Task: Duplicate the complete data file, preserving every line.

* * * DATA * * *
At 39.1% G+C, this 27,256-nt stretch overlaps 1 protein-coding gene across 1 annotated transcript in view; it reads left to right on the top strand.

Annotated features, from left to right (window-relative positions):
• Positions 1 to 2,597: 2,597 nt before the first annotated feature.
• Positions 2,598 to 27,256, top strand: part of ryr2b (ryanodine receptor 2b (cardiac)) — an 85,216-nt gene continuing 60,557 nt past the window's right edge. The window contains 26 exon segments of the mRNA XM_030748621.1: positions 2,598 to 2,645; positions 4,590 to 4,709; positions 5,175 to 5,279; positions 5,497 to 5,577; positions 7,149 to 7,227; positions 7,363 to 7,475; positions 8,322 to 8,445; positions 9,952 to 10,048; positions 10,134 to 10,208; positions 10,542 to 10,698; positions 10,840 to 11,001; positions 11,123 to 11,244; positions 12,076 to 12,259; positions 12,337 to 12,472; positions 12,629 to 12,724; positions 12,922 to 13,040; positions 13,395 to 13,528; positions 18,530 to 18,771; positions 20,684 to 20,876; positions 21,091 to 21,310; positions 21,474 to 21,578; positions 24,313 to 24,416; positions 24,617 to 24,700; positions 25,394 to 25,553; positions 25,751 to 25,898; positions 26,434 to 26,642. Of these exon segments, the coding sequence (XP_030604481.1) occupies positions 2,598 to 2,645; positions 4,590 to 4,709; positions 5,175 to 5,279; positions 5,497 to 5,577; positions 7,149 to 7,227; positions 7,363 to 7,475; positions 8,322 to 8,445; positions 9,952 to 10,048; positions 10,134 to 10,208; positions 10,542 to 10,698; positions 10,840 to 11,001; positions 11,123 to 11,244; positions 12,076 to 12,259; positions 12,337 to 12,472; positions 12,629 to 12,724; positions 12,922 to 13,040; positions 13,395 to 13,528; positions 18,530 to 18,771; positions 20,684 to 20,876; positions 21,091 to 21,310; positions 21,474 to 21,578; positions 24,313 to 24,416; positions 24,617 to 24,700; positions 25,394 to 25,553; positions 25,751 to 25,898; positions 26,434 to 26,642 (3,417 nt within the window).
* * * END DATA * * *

At 39.1% G+C, this 27,256-nt stretch overlaps 1 protein-coding gene across 1 annotated transcript in view; it reads left to right on the top strand.

Annotated features, from left to right (window-relative positions):
• Positions 1 to 2,597: 2,597 nt before the first annotated feature.
• Positions 2,598 to 27,256, top strand: part of ryr2b (ryanodine receptor 2b (cardiac)) — an 85,216-nt gene continuing 60,557 nt past the window's right edge. The window contains 26 exon segments of the mRNA XM_030748621.1: positions 2,598 to 2,645; positions 4,590 to 4,709; positions 5,175 to 5,279; positions 5,497 to 5,577; positions 7,149 to 7,227; positions 7,363 to 7,475; positions 8,322 to 8,445; positions 9,952 to 10,048; positions 10,134 to 10,208; positions 10,542 to 10,698; positions 10,840 to 11,001; positions 11,123 to 11,244; positions 12,076 to 12,259; positions 12,337 to 12,472; positions 12,629 to 12,724; positions 12,922 to 13,040; positions 13,395 to 13,528; positions 18,530 to 18,771; positions 20,684 to 20,876; positions 21,091 to 21,310; positions 21,474 to 21,578; positions 24,313 to 24,416; positions 24,617 to 24,700; positions 25,394 to 25,553; positions 25,751 to 25,898; positions 26,434 to 26,642. Of these exon segments, the coding sequence (XP_030604481.1) occupies positions 2,598 to 2,645; positions 4,590 to 4,709; positions 5,175 to 5,279; positions 5,497 to 5,577; positions 7,149 to 7,227; positions 7,363 to 7,475; positions 8,322 to 8,445; positions 9,952 to 10,048; positions 10,134 to 10,208; positions 10,542 to 10,698; positions 10,840 to 11,001; positions 11,123 to 11,244; positions 12,076 to 12,259; positions 12,337 to 12,472; positions 12,629 to 12,724; positions 12,922 to 13,040; positions 13,395 to 13,528; positions 18,530 to 18,771; positions 20,684 to 20,876; positions 21,091 to 21,310; positions 21,474 to 21,578; positions 24,313 to 24,416; positions 24,617 to 24,700; positions 25,394 to 25,553; positions 25,751 to 25,898; positions 26,434 to 26,642 (3,417 nt within the window).